Magazine article Mortgage Banking

A Year of Market Turmoil Sets Stage for a Year of Leadership

Magazine article Mortgage Banking

A Year of Market Turmoil Sets Stage for a Year of Leadership

Article excerpt

When I reflect on 2007, I am struck by the irony of the most challenging year our industry has faced in quite some time.

From an economic perspective, it was a year in which our collective financials suffered from house-price depreciation and rising foreclosures, among other factors. As a result, confidence from capital-markets investors eroded, and liquidity, subsequently, became constrained. In short, 2007 was a tough year.

However, 2007 gave our industry an opportunity to lead by underscoring the need to have all lenders and originators fairly and responsibly make homeownership available to and sustairiable for consumers across America. The path we choose to follow to capture this opportunity will largely determine our industry's future for years to come.

In a free-market economy, buyers and sellers--with regulatory oversight--are expected to act responsibly for their mutual benefit. When this behavior breaks down, only two corrective courses of action exist: industry participants must assume accountability and respond appropriately, or the government intervenes with protective regulations and legislation.


Our industry has been challenged to think beyond narrow self-interests, consider what is right and step up to the plate to help consumers while also safeguarding investor interests. Achieving this balance is crucial to encourage global capital-markets investors to continue to fuel real estate lending for a wide spectrum of Americans over the long term.

Early in 2007, the American Securitization Forum (ASF), New York, provided guidance on effectively modifying loans in a way that could still honor the contractual obligations inherent to investor agreements. This guidance accelerated servicer activity in developing case-by-case solutions for at-risk consumers, considering their personal financial circumstances and honoring investors' contractual requirements.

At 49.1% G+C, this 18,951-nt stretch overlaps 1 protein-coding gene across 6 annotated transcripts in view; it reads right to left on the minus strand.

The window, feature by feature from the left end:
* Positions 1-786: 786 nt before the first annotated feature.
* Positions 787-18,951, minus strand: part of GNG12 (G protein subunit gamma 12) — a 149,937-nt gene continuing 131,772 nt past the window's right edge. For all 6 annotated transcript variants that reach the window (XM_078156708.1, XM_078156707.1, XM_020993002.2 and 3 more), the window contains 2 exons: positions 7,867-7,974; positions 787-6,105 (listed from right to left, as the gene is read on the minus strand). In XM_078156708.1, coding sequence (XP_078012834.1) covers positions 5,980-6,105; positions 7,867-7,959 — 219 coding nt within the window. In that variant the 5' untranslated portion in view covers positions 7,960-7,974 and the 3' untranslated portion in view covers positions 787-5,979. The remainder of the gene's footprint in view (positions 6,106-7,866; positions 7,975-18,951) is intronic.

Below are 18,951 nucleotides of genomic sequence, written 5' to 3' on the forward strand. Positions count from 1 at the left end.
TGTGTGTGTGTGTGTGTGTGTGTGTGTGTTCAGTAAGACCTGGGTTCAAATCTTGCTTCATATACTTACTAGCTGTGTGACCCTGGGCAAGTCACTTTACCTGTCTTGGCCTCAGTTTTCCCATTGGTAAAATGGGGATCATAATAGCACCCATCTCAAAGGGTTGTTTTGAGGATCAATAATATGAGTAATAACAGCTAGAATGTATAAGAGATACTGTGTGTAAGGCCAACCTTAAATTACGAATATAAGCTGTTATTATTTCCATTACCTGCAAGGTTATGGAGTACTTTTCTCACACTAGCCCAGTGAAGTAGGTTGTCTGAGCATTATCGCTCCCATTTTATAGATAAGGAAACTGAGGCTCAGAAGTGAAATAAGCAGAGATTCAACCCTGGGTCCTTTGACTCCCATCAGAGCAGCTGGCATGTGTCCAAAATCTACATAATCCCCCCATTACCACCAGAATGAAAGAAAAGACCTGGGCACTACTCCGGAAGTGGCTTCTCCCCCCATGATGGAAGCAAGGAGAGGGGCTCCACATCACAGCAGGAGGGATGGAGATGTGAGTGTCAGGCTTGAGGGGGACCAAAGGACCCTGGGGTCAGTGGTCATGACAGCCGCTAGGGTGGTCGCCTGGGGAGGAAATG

In an effort to connect with customers, a number of mortgage servicers reached out to their customers months in advance of adjustable-rate mortgage (ARM) resets, set up dedicated teams of experts skilled in finding solutions for consumers and provided additional toll-free numbers to make contact easier. Despite these efforts, industry statistics still showed that more than half of customers in foreclosure had never contacted their servicers.

Enter HOPE NOW. This alliance, formed in October, harnesses the strengths of mortgage servicers, not-for-profit counselors, capital-markets investors and the power of the U.S. government to help at-risk consumers. HOPE NOW seeks to encourage customer contact with either the mortgage servicers or a not-for-profit counselor. Further, the HOPE NOW initiative will improve the working relationships between servicer and counselor for the benefit of the customer.

By the end of December 2007, the HOPE NOW alliance--through its membership--had access to nine out of every 10 consumers in America who have a subprime ARM, had mailed more than 490,000 letters to at-risk borrowers and rolled out a new pilot technology platform to strengthen the work process of servicers and counselors.

In addition to the formation of the alliance, U.S. Treasury Secretary Henry Paulson also engaged in an effort to encourage further collaboration between the public and private sectors. The focus was on developing a "fast-track" process that would more quickly enable consumers to get a refinance or loan modification. While a half-million consumers had already paid off or refinanced their subprime ARM loans in 2007, another 1. …

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